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2011 May 18

Going to Extreme: Life as we know it

4:00pm

Location: 

Geo Museum, 24 Oxford Street, Haller Hall, Rm. 102, Cambridge, MA

Jocelyne DiRuggiero (Johns Hopkins University)

Microorganisms have inhabited the Earth for 3.4 billion years of its history, there are essential for the evolution of its minerals, its major geochemical cycles, and its atmosphere, and therefore we cannot consider the evolution of our planet without considering the evolution of its microorganisms. In addition, planets and moons explored thus far harbor extreme environmental conditions where it is more likely to find microorganisms than any other form of life. I will present recent findings on the...

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2011 Apr 20

Metabolism and Motility in Prebiotic Structures

4:00pm

Location: 

Geo Museum, 24 Oxford Street, Haller Hall, Rm. 102, Cambridge, MA

Martin Hanczyc (University of Southern Denmark)

Easily accessible, primitive chemical structures produced by self-assembly of hydrophobic substances into oil droplets may result in self-moving agents able to sense their environment and move to avoid equilibrium. These structures would constitute very primitive examples of life on Earth, even more primitive than simple bilayer vesicle structures. A few examples of simple chemical systems are presented that self-organize to produce oil droplets capable of movement, environment remodeling, and primitive chemotaxis....

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2011 Mar 23

Equipping Planets for Life

4:00pm

Location: 

Geo Museum, 24 Oxford Street, Haller Hall, Rm. 102, Cambridge, MA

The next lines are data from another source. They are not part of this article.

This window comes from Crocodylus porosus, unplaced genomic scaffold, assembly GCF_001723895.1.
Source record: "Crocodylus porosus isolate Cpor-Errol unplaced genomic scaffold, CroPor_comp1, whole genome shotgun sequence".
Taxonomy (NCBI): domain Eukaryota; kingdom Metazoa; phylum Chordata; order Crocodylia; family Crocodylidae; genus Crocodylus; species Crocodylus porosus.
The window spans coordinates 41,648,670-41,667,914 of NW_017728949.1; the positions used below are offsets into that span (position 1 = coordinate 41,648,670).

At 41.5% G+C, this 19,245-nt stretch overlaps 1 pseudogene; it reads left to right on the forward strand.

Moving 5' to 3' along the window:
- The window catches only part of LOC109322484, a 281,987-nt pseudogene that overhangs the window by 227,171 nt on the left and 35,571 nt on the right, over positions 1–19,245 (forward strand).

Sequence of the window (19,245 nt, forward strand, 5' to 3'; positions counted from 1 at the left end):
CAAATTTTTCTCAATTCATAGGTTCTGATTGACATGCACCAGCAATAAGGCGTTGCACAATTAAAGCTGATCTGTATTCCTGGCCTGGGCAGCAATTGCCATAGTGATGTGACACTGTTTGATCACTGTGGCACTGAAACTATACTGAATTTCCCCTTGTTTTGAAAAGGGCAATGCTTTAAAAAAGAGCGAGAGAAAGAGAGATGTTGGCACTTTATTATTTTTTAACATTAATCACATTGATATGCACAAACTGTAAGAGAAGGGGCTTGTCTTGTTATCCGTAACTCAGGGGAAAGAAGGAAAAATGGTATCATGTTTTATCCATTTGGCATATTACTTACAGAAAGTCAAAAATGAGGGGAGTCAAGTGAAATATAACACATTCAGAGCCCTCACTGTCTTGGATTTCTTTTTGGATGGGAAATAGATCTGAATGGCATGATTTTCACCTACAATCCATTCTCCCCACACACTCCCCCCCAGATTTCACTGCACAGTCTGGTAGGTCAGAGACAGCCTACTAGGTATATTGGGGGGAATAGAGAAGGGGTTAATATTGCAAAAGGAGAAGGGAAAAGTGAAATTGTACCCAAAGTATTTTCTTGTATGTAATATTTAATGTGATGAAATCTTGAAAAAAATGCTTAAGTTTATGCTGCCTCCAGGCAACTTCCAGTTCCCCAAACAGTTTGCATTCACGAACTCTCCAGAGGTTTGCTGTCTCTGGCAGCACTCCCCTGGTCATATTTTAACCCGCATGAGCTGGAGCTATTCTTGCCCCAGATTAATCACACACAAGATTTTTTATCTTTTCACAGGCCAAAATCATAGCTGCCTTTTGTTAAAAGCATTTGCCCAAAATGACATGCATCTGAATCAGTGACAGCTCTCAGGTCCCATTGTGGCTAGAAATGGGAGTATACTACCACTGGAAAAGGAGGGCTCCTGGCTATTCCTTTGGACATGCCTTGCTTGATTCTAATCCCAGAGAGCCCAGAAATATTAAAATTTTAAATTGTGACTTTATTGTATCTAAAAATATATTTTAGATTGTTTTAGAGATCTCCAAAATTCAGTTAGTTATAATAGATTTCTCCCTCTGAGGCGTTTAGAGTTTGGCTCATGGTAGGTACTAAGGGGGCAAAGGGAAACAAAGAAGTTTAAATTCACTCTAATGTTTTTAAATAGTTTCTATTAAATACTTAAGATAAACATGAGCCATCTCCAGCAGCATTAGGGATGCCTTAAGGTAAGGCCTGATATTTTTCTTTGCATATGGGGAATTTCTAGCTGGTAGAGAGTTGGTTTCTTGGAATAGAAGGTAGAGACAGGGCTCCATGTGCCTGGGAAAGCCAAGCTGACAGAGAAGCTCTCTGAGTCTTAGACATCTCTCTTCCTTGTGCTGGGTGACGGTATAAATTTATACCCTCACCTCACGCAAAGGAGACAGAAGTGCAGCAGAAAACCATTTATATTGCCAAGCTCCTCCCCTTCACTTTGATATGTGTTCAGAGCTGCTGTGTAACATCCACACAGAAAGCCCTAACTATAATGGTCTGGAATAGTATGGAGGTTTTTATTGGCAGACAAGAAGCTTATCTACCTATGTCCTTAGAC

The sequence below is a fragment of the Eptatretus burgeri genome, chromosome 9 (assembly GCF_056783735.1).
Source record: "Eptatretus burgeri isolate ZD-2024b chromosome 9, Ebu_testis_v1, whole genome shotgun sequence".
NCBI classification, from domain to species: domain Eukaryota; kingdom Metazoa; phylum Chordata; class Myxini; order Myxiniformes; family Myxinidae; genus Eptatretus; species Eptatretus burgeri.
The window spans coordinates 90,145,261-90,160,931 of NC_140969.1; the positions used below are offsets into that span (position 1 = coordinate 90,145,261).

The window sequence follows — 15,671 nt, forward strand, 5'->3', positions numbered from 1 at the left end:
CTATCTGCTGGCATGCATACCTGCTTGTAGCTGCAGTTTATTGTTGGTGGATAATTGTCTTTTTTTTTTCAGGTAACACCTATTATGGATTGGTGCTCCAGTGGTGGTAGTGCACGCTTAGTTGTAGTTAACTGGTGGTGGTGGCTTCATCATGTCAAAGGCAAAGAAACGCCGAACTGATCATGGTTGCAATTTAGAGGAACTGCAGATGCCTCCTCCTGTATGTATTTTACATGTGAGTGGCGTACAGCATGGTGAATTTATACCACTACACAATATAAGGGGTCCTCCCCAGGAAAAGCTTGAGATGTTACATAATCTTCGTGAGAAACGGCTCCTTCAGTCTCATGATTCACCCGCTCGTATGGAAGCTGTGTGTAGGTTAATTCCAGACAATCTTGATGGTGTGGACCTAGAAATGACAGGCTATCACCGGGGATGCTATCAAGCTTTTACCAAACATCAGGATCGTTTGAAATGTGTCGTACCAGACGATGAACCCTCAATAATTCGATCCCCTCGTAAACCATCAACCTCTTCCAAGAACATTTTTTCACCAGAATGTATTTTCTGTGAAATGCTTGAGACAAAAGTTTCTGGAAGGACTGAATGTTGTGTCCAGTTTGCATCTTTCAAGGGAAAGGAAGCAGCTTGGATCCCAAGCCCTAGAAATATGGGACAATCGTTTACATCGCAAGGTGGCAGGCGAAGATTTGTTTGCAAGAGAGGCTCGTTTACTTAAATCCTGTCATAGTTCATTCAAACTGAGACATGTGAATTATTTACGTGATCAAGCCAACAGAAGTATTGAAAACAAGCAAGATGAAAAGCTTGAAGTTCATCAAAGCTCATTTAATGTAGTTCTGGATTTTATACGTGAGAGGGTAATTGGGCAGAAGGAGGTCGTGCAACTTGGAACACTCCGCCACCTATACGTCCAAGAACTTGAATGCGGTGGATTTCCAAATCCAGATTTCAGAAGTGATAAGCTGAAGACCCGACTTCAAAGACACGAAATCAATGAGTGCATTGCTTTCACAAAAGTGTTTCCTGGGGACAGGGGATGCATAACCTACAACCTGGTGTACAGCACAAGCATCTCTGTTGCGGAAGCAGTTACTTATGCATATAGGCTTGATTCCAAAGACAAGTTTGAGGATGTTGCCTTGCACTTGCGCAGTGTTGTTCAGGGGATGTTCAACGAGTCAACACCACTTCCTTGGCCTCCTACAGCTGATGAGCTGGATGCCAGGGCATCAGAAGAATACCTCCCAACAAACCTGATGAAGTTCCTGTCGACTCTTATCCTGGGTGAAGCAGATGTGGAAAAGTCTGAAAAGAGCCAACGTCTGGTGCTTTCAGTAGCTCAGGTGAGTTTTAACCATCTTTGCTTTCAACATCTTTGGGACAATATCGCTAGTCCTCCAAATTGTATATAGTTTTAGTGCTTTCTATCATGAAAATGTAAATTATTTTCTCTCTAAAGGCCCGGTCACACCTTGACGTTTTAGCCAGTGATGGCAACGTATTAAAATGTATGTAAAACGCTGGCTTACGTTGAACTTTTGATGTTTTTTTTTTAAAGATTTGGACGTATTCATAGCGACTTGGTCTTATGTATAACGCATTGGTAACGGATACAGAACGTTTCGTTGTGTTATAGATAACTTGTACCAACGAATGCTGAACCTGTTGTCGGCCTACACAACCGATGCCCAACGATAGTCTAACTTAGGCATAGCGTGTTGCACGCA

Ralph Pudritz (McMaster University)

The Kepler observatory is driving a major scientific revolution in our knowledge of exoplanetary systems. Among the key results is the discovery that Earth-like planets are reasonably common around a variety of stars. Do such worlds support life as we know it? How are the pre-biotic conditions that may lead to life established on planets? To explore this, I will first review some of the basic physical astrophysical and geophysical processes that build planets and provide them with water and biomolecules such as amino acids. I will...

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2010 Sep 15

Super-Earth & Life: A Fascinating Puzzle

4:00pm

Location: 

Geo Museum, 24 Oxford Street, Haller Hall, Rm. 102, Cambridge, MA

Lisa Kaltenegger (Harvard University/CfA/Origins of Life)

The first Super-Earths have recently been discovered. This number will rise significantly when Kepler planetary candidates will be confirmed. We show models for rocky Super-Earth atmospheres and derive detectable spectroscopic features that can indicate habitable environments in transmission and emergent spectra for future space- and ground based telescopes like the James Webb Space Telescope. What does it take for super-Earths to support life? As a specific example, we show under which condition the recently...

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2012 Sep 26

Microbial sulfate reduction as a vehicle for reconstructing Earth's ancient oxygen budgets

4:00pm

Location: 

Geo Museum, 24 Oxford Street, Haller Hall, Rm. 102, Cambridge, MA

David Johnston (Harvard University - Dept. of Earth & Planetary Sciences)

The story of Earth’s biological and chemical evolution is locked within the geological record of marine sediments, and deciphering these stories requires a means of accessing and calibrating that information. Of the directly targetable marine sedimentary records, the stable isotopes of sulfur are one of the most powerful tools for paleo-environmental reconstructions. This applicability is rooted in the quantitative linkage to surface oxygen budgets (namely atmospheric O2) and inherent...

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